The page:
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Inversion of Control

 
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I Thought since a lot of the J2EE frameworks that are discussed in this forum utalize IoC I would ask this question here.

What the hell is it? Is there a formal definition? I have googled it but I get stuff that talks about but never really gives a 50 words or less description of it. Tapestry is going with Hivemind on it's next release which uses IoC. Spring uses it, appearntly. And I have no real concept of what it is.

Thanks.
 
Gregg Bolinger
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I am downloading Pro Springs Chapter 4 which is on IoC so hopefully that might help clear some things up. But if anyone feels like showing off their knowlegde, I'm all ears.
 
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Not sure about a formal definition. I guess martin fowler was the one who coined the word?

This is what Spring IOC container does and hopefully others also do the same.

A IOC container does object lifecycle management and resolves dependencies between objects it manages.


Actually Spring does lifecycle management (allows you to define the methods that will called during lifecycle) for objects configured as singleton and not for 'prototype' beans.
 
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Originally posted by Karthik Guru:
Not sure about a formal definition. I guess martin fowler was the one who coined the word?

Nope. Martin Fowler just renamed it to "dependency injection"

Originally posted by Karthik Guru:
A IOC container does object lifecycle management and resolves dependencies between objects it manages.


I'll try to summarize IoC in layman's terms...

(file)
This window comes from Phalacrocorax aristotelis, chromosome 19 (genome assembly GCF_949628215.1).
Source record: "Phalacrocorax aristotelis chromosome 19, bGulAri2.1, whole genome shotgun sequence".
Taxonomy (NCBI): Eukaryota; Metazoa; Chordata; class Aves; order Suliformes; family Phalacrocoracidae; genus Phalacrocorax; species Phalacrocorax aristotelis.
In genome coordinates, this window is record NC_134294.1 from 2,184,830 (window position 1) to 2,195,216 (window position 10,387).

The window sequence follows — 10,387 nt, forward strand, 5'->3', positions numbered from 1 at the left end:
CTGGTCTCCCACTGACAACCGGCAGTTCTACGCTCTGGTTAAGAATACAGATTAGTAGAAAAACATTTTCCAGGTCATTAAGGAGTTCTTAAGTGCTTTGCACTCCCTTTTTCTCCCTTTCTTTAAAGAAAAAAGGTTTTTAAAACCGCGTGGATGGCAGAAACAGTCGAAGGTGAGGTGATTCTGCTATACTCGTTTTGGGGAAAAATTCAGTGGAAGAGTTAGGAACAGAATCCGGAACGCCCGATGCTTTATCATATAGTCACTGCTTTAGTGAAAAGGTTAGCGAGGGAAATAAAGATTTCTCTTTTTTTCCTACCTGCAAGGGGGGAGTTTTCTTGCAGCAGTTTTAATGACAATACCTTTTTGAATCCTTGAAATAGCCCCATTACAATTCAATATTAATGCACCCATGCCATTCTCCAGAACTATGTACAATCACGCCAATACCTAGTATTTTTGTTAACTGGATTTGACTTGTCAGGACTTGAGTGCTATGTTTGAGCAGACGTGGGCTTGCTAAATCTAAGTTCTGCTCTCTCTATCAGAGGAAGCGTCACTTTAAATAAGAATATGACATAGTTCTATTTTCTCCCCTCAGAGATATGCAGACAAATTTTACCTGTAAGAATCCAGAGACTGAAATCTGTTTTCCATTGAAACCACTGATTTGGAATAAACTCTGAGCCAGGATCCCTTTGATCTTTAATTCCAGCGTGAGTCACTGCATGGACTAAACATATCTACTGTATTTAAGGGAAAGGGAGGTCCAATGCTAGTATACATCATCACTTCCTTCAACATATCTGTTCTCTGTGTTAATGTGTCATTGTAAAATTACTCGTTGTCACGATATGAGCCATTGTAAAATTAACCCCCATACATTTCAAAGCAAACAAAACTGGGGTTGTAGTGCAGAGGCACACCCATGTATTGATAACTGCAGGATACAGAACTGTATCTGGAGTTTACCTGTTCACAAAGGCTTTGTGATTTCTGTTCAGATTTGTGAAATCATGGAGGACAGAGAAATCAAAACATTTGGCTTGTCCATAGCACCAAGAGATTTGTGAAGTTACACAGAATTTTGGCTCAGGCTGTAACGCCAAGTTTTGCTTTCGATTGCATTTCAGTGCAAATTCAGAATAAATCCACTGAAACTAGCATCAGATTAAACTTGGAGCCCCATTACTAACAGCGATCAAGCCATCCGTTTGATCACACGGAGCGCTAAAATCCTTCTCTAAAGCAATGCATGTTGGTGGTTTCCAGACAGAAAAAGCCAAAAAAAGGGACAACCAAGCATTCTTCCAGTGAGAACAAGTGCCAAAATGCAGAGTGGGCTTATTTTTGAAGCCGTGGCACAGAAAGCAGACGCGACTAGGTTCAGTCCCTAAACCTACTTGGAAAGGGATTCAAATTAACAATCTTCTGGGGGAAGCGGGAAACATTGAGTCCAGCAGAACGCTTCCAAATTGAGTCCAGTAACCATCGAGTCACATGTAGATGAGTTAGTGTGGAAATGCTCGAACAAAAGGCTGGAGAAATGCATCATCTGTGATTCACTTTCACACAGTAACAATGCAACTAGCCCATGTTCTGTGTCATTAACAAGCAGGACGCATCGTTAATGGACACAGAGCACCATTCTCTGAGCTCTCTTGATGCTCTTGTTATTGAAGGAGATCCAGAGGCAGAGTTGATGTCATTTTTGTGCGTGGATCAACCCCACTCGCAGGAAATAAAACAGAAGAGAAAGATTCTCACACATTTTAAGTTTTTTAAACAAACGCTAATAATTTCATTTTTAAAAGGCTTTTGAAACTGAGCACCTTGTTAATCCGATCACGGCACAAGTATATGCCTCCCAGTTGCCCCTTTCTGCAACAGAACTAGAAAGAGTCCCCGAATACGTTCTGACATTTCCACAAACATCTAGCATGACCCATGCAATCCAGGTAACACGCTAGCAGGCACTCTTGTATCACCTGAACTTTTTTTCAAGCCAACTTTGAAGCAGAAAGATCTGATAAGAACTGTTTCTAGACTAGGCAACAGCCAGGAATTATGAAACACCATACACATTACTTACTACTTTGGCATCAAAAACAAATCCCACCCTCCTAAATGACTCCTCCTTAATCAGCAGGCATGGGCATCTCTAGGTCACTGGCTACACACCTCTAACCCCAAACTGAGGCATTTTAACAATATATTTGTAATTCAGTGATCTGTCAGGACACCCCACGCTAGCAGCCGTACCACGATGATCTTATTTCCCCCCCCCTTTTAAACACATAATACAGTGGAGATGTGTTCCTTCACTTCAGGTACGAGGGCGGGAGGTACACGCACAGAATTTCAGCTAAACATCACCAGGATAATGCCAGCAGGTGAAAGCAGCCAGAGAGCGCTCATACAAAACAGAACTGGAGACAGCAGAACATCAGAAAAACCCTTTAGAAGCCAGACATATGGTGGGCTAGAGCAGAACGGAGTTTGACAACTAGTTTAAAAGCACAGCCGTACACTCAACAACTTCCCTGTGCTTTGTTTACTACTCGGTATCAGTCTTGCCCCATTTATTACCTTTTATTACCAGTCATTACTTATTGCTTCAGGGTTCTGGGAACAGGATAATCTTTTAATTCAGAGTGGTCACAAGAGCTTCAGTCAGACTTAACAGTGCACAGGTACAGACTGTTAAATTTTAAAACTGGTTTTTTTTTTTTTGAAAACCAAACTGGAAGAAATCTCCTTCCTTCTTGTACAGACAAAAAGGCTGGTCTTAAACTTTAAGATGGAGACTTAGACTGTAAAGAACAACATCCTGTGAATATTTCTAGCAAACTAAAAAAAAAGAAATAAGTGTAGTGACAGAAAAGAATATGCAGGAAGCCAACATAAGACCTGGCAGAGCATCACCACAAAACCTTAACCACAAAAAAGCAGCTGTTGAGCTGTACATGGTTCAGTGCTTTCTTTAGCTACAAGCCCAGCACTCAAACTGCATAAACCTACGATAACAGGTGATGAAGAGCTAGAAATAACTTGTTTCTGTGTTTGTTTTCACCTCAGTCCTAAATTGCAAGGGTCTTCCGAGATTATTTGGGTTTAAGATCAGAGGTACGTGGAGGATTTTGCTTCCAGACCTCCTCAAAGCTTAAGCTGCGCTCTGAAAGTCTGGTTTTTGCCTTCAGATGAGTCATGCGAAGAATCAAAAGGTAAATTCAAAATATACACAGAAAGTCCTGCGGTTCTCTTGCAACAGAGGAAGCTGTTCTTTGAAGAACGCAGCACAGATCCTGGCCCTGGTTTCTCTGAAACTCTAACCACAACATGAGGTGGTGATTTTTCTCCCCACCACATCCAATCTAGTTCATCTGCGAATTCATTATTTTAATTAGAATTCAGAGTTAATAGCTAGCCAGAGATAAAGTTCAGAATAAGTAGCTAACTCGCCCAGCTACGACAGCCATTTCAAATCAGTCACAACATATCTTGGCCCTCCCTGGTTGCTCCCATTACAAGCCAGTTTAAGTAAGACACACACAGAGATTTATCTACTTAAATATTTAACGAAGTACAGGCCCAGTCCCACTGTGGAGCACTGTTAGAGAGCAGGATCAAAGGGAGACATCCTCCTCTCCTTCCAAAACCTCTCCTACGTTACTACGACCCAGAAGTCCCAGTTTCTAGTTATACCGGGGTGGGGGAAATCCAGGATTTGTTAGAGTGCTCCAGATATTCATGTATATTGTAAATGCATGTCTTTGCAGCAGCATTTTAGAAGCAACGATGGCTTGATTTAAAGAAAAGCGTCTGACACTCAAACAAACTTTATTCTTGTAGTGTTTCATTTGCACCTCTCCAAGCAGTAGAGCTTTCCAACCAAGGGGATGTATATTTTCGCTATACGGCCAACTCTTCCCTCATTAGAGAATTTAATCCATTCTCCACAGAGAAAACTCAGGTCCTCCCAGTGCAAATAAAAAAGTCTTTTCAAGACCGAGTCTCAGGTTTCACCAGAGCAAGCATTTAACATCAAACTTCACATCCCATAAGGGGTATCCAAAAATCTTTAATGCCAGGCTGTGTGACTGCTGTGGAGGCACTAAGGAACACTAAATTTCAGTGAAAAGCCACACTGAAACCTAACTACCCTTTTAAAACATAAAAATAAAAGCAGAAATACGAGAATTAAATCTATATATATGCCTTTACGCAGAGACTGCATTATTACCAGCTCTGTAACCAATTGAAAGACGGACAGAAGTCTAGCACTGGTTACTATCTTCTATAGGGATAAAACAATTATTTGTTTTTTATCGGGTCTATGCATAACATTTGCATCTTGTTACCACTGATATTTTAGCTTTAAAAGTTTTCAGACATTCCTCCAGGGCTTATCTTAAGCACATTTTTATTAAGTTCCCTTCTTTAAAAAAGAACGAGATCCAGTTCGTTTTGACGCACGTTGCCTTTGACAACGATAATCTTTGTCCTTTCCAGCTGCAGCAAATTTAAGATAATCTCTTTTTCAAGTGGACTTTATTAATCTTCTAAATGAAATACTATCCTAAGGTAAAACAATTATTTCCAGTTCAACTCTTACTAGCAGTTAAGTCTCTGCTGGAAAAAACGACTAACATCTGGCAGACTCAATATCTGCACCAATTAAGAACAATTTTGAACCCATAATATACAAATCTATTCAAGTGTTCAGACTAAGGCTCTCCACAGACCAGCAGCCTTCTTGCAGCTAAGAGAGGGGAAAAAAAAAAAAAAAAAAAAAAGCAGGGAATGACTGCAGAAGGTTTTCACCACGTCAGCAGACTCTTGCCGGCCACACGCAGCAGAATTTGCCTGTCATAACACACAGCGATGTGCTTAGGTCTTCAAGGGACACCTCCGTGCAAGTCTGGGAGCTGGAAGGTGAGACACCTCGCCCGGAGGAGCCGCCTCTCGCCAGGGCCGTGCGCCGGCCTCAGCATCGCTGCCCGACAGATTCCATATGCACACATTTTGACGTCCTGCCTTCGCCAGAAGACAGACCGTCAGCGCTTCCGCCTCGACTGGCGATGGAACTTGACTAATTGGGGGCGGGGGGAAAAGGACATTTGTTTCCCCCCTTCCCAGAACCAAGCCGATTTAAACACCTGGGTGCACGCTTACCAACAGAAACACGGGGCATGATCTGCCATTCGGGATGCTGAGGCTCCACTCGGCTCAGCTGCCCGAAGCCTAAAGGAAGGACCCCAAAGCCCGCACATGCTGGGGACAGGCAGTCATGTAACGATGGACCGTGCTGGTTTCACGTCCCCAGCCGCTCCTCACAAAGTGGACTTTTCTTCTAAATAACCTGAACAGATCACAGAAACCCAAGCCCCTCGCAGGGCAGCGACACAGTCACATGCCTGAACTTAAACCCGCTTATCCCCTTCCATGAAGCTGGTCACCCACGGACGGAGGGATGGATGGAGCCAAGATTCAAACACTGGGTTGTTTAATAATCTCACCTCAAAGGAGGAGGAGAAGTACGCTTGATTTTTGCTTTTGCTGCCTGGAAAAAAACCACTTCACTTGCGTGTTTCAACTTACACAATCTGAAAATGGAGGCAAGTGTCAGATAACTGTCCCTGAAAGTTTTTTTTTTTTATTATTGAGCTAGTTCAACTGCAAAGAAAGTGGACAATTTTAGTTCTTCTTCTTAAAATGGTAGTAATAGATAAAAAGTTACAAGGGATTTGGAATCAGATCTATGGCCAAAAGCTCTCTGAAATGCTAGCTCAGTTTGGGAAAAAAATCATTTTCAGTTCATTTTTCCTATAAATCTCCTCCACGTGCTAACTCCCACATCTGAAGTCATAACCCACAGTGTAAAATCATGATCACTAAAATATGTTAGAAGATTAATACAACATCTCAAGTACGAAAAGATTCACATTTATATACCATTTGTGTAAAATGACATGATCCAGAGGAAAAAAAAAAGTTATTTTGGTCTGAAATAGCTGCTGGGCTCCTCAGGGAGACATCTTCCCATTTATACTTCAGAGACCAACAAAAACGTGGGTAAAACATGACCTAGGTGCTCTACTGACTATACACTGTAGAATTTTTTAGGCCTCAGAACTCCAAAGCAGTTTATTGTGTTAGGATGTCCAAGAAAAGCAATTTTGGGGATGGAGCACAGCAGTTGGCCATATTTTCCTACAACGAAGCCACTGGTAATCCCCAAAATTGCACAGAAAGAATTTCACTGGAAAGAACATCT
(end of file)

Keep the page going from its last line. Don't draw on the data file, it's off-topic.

Your application consists of a number of components, each needing the services of 0..n other components. For each of these components, you enumerate what services they need in a configuration file, and the container (BeanFactory in Spring-talk) will find those required services from the other components and say "Alright, so you wanted an EmailSender, you can use this one over here. I see you also needed a SessionFactory, it just so happens that I've got one for you. Ah, and you also need a DataSource for some odd reason so here's one for you."
 
Gregg Bolinger
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Hey, are you calling me a layman?

Thanks, that helps. It will probably help for me to use some of this and see it in action also. And to see if it saves me some code/work in my current project.
 
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Martin Fowler Article on IoC
 
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How can I programatically retrieve bean's dependencies? For example, say I have a POJO defined with id="Person" in the whatever.xml file. Then I have another bean called "Employee" set to "depend-on" Person is the whatever.xml file.

Now I want to be able to retrieve "Person" and get a list of the beans that "depend-on" it. It looks as though there was a way to do this in the earlier versions but no more.

Any help?
 
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William,

Spring's IOC is not typically meant to be used to wire up low level business domain objects like the ones you describe. It is more often used to wire up coarse-grained high level application objects (usually singletons) like datasources, transaction managers, proxy and other factories, message sources, validators, ui controllers/mappers, messaging services, security managers and etc. If you are using an ORM like Hibernate, you can use it to wire up your fine-grained domain objects using its versatile association management features.
 
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